I am as guilty of impatience as anyone. On January 3 last year, I wrote a blog post hoping that 2012 would be the Year of the Chimpanzee, and I started a “Year of the Chimp” Facebook page dedicated to it. In the blog, I listed six goals, none of them achieved -- although the National Institutes of Health made progress on getting the research chimps closer to retirement in the federal sanctuary system. One of my goals was to “shine the light on entertainers and marketers who exploit chimps for product promotions and profit.” It is evident that we will need to extend our Year of the Chimp through 2013, and so I’ve made that change to the Facebook page.

Actually, if we are real with ourselves, we will recognize that we need to extend educational efforts for another 20 years or more. We need to inform the people of my generation who grew up with the unadulterated crap of Tarzan and his ilk, unknowingly contributing to the exploitation of great apes.
“What a perfect creature!” Jane thought as she viewed Tarzan for the first time, Burroughs wrote. “There could be naught of cruelty or baseness beneath that godlike exterior. Never, she thought, had such a man strode the earth since God created the first in his own image.”
No wonder we all fell for Tarzan, king of the apes. Godlike! If only we could emulate the goodness that Burroughs tells us was the “hall-mark of his aristocratic birth, the natural outcropping of many generations of fine breeding, an hereditary instinct of graciousness which a lifetime of uncouth and savage training and environment could not eradicate.”

Times have changed. Now, we need truly good Tarzans and Tarzaninas, instead of a godlike fantasy. We need people who will rescue the apes from the humans, instead of the way Burroughs originally wrote his story… We need to transform Burroughs' manure into compost, to fertilize a new century of thinking.

Wednesday, December 19, 2012

U.S. chimpanzee policy moves forward in 2012 (even though some great apes are left behind)

Progress doesn't come easy, but it is coming. The news from NIH on Tuesday, that over a hundred retired federal chimpanzees may be heading to a sanctuary instead of to another lab, marks a major milestone in America’s treatment of our great apes. That the Humane Society of the United States contributed half a million dollars to help build the needed facilities is a commitment that has earned my support forever. (Much more money is needed, and I hope you'll make a donation.)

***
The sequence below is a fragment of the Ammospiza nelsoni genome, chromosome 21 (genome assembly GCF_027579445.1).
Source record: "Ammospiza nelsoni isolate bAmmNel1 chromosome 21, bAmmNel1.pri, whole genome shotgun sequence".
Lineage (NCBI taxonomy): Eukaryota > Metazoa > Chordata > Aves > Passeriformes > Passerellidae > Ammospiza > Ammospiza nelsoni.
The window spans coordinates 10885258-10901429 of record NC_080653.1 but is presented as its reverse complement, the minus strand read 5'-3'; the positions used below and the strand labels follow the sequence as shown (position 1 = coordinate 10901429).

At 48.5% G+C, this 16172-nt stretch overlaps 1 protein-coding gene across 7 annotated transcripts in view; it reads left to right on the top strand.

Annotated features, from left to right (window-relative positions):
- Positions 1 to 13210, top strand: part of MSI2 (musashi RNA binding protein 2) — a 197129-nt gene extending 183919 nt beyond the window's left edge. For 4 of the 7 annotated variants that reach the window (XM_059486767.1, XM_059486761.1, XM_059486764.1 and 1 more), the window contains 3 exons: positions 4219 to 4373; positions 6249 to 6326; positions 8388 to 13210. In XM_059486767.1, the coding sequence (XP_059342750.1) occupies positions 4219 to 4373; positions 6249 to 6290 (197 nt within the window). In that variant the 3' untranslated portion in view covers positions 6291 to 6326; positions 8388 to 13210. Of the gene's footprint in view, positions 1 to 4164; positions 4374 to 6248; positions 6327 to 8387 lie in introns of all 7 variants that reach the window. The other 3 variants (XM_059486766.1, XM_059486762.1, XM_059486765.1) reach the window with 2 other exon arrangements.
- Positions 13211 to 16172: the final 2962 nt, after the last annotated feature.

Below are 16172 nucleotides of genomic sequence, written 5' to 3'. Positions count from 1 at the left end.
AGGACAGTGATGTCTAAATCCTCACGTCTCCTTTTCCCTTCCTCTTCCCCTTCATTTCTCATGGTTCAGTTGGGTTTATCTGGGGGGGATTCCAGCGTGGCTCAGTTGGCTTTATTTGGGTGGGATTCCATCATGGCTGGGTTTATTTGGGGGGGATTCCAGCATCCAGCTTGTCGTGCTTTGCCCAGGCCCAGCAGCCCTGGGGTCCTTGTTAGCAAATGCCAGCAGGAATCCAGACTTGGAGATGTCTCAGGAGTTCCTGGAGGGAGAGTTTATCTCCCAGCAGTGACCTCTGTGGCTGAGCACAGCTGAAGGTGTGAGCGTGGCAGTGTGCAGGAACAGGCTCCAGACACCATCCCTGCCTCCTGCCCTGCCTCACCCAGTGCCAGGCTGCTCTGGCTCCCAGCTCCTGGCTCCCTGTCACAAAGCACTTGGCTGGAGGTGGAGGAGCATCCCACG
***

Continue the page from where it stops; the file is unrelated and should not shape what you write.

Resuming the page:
Please make a donation to help build
sanctuary space for retired fed chimps.
This good news for the federal chimps is hopefully a harbinger of smart policy recommendations due from the committee looking at the eventual fate of a thousand retired federal chimps. The final report is supposed to be issued in early 2013, and I'm actually not dreading it.

But other apes don’t have a good future awaiting them. The bonobos at the Great Ape Trust (I've lost track, what is that organization calling itself these days???) remain subject to the nutsy anti-science bi-culturation pursued by former researcher Sue Savage-Rumbaugh. The older and fatter bonobos are probably suffering from heart disease, and poor baby Teco may be destined to repeat the tragedy of Nim -- who also slept with his female human nurturer, was treated like a baby human, and grew up confused and conflicted. (By the way, DO NOT MISS the superb movie Project Nim, on HBO tomorrow night!) We can only hope that bonobo experts will be available to help in the next couple of months when the Iowa Primate Research Center goes broke.

We pretty much have to give up on any hopes that the gorilla Koko will ever have an opportunity to live as a gorilla. Her life has been so warped she likely doesn’t have a clue what a gorilla is. But my heart really goes out to the other gorilla, so ignored by Koko's fawning media. After Penny Patterson’s newsletter asserted that she focuses on enrichment — “making a gorilla’s life in a captive setting as joyful, stimulating and healthful as possible” – former caregivers sent me some angry missives, explaining that it is much more critical “to get proper medical and dental care for Ndume, who has not been examined in more than 20 years since arriving at the Foundation.” Ndume is the male gorilla, owned by the Cincinnati Zoo, who lives in solitary confinement on the Gorilla Foundation premises... while Penny pretends that Koko wants to have Ndume’s baby.